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Sweden hits Wallenburg family’s buyout firm EQT and employees with $100 mln tax bill

Sweden hits buyout firm EQT and employees with $100 mln tax bill

Wed, Aug 21 2013

By Kylie MacLellan and Mia Shanley

LONDON/STOCKHOLM, Aug 21 (Reuters) – Sweden is demanding that private equity firm EQT Partners and some of its employees pay 647 million Swedish crowns ($100 million) in tax on past profits as it cracks down on buyout firms. Sweden has been trawling through tax returns and earnings declarations going back to 2005 of private equity firms that were paying tax at low rates or, in some cases, not at all. It wants to tax the majority of private equity carried interest, a share of profit on deals, at the highest income tax rate of 55 percent, not at the capital gains rate of up to 30 percent. The prominent and powerful Wallenberg family’s EQT, said the Swedish tax authorities would retroactively tax about 20 current and former employees of EQT as well as the company itself for income between 2007 and 2009. The tax authority said it had asked EQT to pay 334 million crowns and the employees 313 million for that period. It has already demanded 100 million crowns more for 2006. EQT said it would challenge the demand. “The parties concerned have followed all rules and regulations in Sweden, fully declared income and provided all relevant information to the tax authorities. Our view is that nothing new has been found in the investigations that warrant a retroactive change,” chief operating officer Johan Bygge said. EQT said income declarations from the individuals concerned had been approved by the tax authorities for the last 18 years. “The behaviour of the tax authorities creates a high level of uncertainty for EQT Partners AB and its employees,” the company said in a statement. Among other buyout firms facing retrospective tax charges, Nordic Capital was asked for $118 million and nearly $32 million of penalties in 2010. It is also contesting the tax demand and is yet to pay anything.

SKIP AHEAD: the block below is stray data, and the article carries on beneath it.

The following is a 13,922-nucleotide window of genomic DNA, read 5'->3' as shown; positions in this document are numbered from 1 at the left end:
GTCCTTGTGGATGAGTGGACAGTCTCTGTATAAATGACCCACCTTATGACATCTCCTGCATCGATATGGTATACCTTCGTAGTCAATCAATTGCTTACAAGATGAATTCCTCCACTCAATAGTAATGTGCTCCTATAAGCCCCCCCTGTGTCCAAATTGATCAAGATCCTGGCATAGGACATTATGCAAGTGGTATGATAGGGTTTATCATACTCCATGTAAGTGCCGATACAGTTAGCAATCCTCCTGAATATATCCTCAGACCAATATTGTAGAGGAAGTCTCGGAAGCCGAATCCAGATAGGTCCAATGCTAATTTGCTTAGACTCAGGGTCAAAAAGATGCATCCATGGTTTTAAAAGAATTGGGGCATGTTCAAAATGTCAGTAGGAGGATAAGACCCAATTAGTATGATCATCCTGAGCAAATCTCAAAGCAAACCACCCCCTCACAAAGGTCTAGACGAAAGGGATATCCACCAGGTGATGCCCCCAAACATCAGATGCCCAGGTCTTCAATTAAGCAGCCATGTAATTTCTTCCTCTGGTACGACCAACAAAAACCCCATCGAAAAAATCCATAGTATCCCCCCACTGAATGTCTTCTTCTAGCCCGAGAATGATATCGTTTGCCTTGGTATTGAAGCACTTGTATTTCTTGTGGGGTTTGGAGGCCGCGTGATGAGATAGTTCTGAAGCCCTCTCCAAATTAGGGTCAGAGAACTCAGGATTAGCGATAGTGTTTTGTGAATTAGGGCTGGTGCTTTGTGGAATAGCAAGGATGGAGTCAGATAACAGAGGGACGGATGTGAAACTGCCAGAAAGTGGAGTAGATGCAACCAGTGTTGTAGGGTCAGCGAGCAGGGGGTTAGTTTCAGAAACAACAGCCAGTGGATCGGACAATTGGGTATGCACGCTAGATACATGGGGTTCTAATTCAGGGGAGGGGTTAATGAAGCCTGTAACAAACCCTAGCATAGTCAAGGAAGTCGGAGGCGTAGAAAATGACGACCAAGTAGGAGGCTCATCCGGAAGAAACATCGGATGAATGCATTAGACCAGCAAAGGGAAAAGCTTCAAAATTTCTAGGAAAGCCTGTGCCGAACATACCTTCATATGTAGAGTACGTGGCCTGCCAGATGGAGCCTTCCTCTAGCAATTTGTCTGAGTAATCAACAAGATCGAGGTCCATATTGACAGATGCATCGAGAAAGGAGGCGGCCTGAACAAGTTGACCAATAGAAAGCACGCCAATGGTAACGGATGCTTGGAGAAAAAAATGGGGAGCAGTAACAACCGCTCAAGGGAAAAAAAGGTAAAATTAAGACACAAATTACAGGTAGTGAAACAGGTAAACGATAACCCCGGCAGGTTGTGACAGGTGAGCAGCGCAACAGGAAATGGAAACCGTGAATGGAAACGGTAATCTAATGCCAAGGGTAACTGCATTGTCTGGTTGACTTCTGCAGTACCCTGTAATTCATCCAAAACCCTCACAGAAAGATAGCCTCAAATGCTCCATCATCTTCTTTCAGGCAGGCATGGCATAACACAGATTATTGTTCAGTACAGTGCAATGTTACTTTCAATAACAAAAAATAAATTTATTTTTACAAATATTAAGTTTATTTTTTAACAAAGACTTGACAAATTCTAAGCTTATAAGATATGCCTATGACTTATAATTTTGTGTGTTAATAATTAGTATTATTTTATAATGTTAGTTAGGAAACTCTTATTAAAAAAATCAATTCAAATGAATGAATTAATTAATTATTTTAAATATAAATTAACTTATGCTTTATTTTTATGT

Tax attack

Leveraged buy-outs face legal scrutiny

Both cases relate to a tax loophole used by private-equity firms in America and much of Europe. Under “carried interest” rules, buy-out executives pay (relatively low) capital-gains taxes on profits made from buying and selling companies, in the same way investors or entrepreneurs do. This is odd, given that the money wagered on private-equity deals comes overwhelmingly from outside investors, not the executives themselves. It would make more sense for these profits to be taxed like salaries, or bankers’ bonuses, at the (higher) income-tax rate.

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About bambooinnovator
Kee Koon Boon (“KB”) is the co-founder and director of HERO Investment Management which provides specialized fund management and investment advisory services to the ARCHEA Asia HERO Innovators Fund (www.heroinnovator.com), the only Asian SMID-cap tech-focused fund in the industry. KB is an internationally featured investor rooted in the principles of value investing for over a decade as a fund manager and analyst in the Asian capital markets who started his career at a boutique hedge fund in Singapore where he was with the firm since 2002 and was also part of the core investment committee in significantly outperforming the index in the 10-year-plus-old flagship Asian fund. He was also the portfolio manager for Asia-Pacific equities at Korea’s largest mutual fund company. Prior to setting up the H.E.R.O. Innovators Fund, KB was the Chief Investment Officer & CEO of a Singapore Registered Fund Management Company (RFMC) where he is responsible for listed Asian equity investments. KB had taught accounting at the Singapore Management University (SMU) as a faculty member and also pioneered the 15-week course on Accounting Fraud in Asia as an official module at SMU. KB remains grateful and honored to be invited by Singapore’s financial regulator Monetary Authority of Singapore (MAS) to present to their top management team about implementing a world’s first fact-based forward-looking fraud detection framework to bring about benefits for the capital markets in Singapore and for the public and investment community. KB also served the community in sharing his insights in writing articles about value investing and corporate governance in the media that include Business Times, Straits Times, Jakarta Post, Manual of Ideas, Investopedia, TedXWallStreet. He had also presented in top investment, banking and finance conferences in America, Italy, Sydney, Cape Town, HK, China. He has trained CEOs, entrepreneurs, CFOs, management executives in business strategy & business model innovation in Singapore, HK and China.

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